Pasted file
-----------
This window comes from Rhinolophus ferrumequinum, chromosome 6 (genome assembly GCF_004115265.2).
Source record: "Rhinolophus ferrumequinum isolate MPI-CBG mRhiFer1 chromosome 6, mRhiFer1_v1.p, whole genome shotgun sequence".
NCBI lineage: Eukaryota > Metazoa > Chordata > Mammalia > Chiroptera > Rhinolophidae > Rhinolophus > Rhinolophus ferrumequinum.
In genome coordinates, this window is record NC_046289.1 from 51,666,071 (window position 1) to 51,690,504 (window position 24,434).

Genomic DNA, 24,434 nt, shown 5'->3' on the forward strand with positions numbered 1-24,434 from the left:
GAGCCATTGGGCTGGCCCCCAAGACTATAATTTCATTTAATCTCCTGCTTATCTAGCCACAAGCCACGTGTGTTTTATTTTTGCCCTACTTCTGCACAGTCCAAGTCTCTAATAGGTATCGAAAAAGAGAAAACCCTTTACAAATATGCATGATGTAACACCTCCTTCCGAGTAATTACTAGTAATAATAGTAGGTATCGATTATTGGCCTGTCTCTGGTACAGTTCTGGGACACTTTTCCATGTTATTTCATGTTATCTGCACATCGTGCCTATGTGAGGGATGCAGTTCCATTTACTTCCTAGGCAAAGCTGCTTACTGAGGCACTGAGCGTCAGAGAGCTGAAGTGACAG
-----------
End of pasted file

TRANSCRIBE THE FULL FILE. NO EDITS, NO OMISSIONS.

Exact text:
This window comes from Rhinolophus ferrumequinum, chromosome 6 (genome assembly GCF_004115265.2).
Source record: "Rhinolophus ferrumequinum isolate MPI-CBG mRhiFer1 chromosome 6, mRhiFer1_v1.p, whole genome shotgun sequence".
NCBI lineage: Eukaryota > Metazoa > Chordata > Mammalia > Chiroptera > Rhinolophidae > Rhinolophus > Rhinolophus ferrumequinum.
In genome coordinates, this window is record NC_046289.1 from 51,666,071 (window position 1) to 51,690,504 (window position 24,434).

Genomic DNA, 24,434 nt, shown 5'->3' on the forward strand with positions numbered 1-24,434 from the left:
GAGCCATTGGGCTGGCCCCCAAGACTATAATTTCATTTAATCTCCTGCTTATCTAGCCACAAGCCACGTGTGTTTTATTTTTGCCCTACTTCTGCACAGTCCAAGTCTCTAATAGGTATCGAAAAAGAGAAAACCCTTTACAAATATGCATGATGTAACACCTCCTTCCGAGTAATTACTAGTAATAATAGTAGGTATCGATTATTGGCCTGTCTCTGGTACAGTTCTGGGACACTTTTCCATGTTATTTCATGTTATCTGCACATCGTGCCTATGTGAGGGATGCAGTTCCATTTACTTCCTAGGCAAAGCTGCTTACTGAGGCACTGAGCGTCAGAGAGCTGAAGTGACAG